Padilla, however, declined to comment on whether ground units have already cornered the wounded terrorist leader and his remaining followers.

The AFP spokesperson said the military will continue to allocate men, equipment and other resources to ensure that the threats posed by these groups in Mindanao are totally eliminated.

The ongoing offensive is part of AFP chief-of-staff Gen. Eduardo Año’s plan to eliminate the threats within six months.

Army turns table on NPA, says Reds attacked troops in Mindanao

From GMA News (Jan 31): Army turns table on NPA, says Reds attacked troops in Mindanao

The Philippine Army on Tuesday turned the tables on the New People's Army and accused the rebel group of violating its own ceasefire when it attacked government troops disaster response operations and community support activities in northern Mindanao on Monday.

Capt. Joe Patrick Martinez, spokesman of the Army's 4th Infantry Division, said alleged communist rebels launched separate "deliberate and coordinated attacks and harassments" against the troops in Bukidnon, Surigao del Norte, and Agusan del Norte on January 30.

Martinez said in Barangay Concepcion, Valencia City, Bukidnon, alleged NPA elements lobbed two hand grenades to troops undertaking relief operations in the area but the greandes did not explode.

"This could have caused undue casualties and further misery to the civilian flood victims thereat," said Martinez. Parts of southern Philippines was hit by floods due to rains in the past few weeks.

Likewise, separate attacks were also made on soldiers undertaking community support activities at a village in Surigao City and three villages in Kitcharao, Agusan del Norte early Monday morning.

Just about after midnight, around 10 alleged NPAs attacked the troops of the 30th Infantry Battalion who were supporting the local government in its "Bayanihan" efforts, the Army spokesman said.

He said the troops managed to push the rebels to withdraw out of the community while three soldiers were slightly wounded.

A third attack, meanwhile, happened at around 1:30 a.m., against the troops of 29th Infantry Battalion who were deployed in Barangay San Isidro and in Barangay Mahayahay, all in Kitcharao, Agusan del Norte.

An hour later, at around 2:30 AM, a fourth attack was launched in Barangay Hinimbangan, another community in Kitcharao, Agusan del Norte, Martinez said.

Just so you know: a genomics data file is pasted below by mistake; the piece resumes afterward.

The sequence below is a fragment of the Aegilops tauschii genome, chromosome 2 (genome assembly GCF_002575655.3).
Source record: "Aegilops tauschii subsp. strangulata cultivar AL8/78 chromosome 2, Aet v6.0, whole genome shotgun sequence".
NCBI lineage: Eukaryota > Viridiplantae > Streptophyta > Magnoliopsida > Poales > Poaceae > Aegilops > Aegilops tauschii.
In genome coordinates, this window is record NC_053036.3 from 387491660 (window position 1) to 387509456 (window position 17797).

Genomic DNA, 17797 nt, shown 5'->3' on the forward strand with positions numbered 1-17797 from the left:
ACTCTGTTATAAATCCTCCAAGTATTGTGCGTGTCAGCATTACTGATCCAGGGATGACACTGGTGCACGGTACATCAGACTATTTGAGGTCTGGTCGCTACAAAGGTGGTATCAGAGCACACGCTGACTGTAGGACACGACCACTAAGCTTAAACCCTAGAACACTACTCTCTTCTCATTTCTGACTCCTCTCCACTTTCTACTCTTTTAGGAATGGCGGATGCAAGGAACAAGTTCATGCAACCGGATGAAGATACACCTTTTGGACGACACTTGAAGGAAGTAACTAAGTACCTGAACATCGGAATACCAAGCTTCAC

There were no casualties on the part of the government troop in these areas, he added.

There were reported damages on civilian properties due to the indiscriminate strafing and the explosion of a hand grenade allegedly thrown by a rebel near the civilian houses, Martinez said.

The attacks happened a day after alleged NPA rebels abducted one soldier of 30IB while he was with the civilians doing a civic-action and clean up activity in Barangay Budlingin, Alegria, Surigao del Norte. The soldier is unarmed and in civilian attire when he was taken by the rebels, the Army said.

The Army statement came a week after the NPA accused the military of violating a unilateral ceasefire for attacking an NPA unit in Makilala, North Cotabato.

The Communist Party of the Philippines-NPA-National Democratic Front declared its unilateral ceasefire in August 2016 to reciprocate the declaration of the government to pave way for the peace talks.

Maj. Gen. Benjamin Madrigal Jr, commander of the Army's 4th Infantry Division, said the military has faithfully abided by its ceasefire declaration and continues to fully support the peace process.

"On the other hand, These tactical offensives by the NPA's are inconsistent with their ceasefire declaration and could imperil the ongoing peace negotiations. These acts of violence also add further misery and suffering to the affected communities," he said.

Soldiers report skirmishes with NPA in 7 areas

From Rappler (Jan 31: Soldiers report skirmishes with NPA in 7 areas

The military's report since Sunday: 2 soldiers killed, 3 wounded and one abducted